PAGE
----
Eating fatty fish like Salmon provides Omega 3 fats, but if you can’t eat enough of that, fish oil is a great way to supplement. There are a variety of fish oil products out there, but typically ones higher in DHA are considered the most beneficial. I started taking fish oil in 2004, as well as eating more seafood, in preparation for the GRE, and I haven’t looked back since. Fish oil is fairly inexpensive, if you get the right brand during a good sale. To prevent the oil turning rancid, make sure the formula contains a little Vitamin E, which may be listed as “mixed tocopherols” on the label.

4. Resveratrol/Pterostilbene

This one could get me in trouble, but here goes. Animal research shows that these two chemicals, which are very similar, are powerful anti-aging factors. Resveratrol is found in grapes, peanuts, and pterostilbene is found in blueberries, strawberries, and other fruits that are known for being powerful antioxidants. Animals that consume resveratrol overeat, and not show the signs of aging, like heart disease and inflammation, normally associated with being fat.

Human research is limited, but the theory is that the resveratrol and pterostilbene activate sirtuin in the body, which is a mechanism that reduces cell aging. Even though human research is in its earliest phases, I take both of these chemicals. Resveratrol has gone down in price recently. I play it safe and take about 50 mg a day of Resveratrol, and about 50 mg of Pterostilbene a week (the latter seems to be much better absorbed and is more expensive).


Lecithin is fairly cheap and has been available as a supplement for a long time. However, I take it every day, sometimes more than once. It has a variety of interesting benefits, some that involve its relationship to other supplements.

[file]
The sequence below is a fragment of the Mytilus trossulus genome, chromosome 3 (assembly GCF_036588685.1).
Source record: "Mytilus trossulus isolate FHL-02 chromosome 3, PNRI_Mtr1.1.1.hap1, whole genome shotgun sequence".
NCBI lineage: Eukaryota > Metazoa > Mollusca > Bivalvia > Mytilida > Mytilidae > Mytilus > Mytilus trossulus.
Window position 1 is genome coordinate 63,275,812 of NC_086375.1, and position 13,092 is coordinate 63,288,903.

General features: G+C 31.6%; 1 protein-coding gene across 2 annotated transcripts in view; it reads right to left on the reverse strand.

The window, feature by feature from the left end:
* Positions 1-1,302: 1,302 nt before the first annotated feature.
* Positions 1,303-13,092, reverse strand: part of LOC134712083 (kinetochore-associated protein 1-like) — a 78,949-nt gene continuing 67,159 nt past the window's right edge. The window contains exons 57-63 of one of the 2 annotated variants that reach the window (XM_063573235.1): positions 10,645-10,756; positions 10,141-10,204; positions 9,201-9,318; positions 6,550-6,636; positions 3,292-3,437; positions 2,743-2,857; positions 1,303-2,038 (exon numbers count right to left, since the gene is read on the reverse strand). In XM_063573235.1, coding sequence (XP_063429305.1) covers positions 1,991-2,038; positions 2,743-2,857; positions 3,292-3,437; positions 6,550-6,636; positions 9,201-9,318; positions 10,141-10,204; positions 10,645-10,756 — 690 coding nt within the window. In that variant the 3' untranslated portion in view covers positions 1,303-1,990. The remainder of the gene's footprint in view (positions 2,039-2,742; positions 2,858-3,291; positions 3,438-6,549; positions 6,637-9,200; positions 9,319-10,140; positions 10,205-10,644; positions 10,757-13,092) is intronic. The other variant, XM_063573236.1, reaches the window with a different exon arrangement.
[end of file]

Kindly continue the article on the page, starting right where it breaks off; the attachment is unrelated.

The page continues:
First, Lecithin is a great source of Choline, which studies are showing is important for brain health. Choline was once considered a B Vitamin, an idea later abandoned. However, modern research suggests Choline is indeed essential to growth and development, which is why it is added to infant formula.

Second, Lecithin has an interesting effect of being an emulsifier. This means that if you want to mix oil and water, you add some Lecithin, and the oil and water become suspended in a creamy, mayonnaise like solution. In fact, Mayonnaise is a made with egg yolks, a source of lecithin. This means that Lecithin may be good for digestion, but it also seems to increase the absorption of other herbs and chemicals it is taken with. So, it can help you get the most “punch” from supplements like resveratrol that are naturally harder to absorb.

If you disagree or want to add to the list, please share in the comments section above.

About David Bennett

David Bennett is author of seven self-help books, and an in-demand speaker and consultant. Over a million readers per year read his online content, and his writings have been referenced in many publications and news outlets, including Girls Life, Fox News, the New York Times, Huffington Post, and BBC. He also writes for The Popular Teen, and other sites. Follow him on Twitter.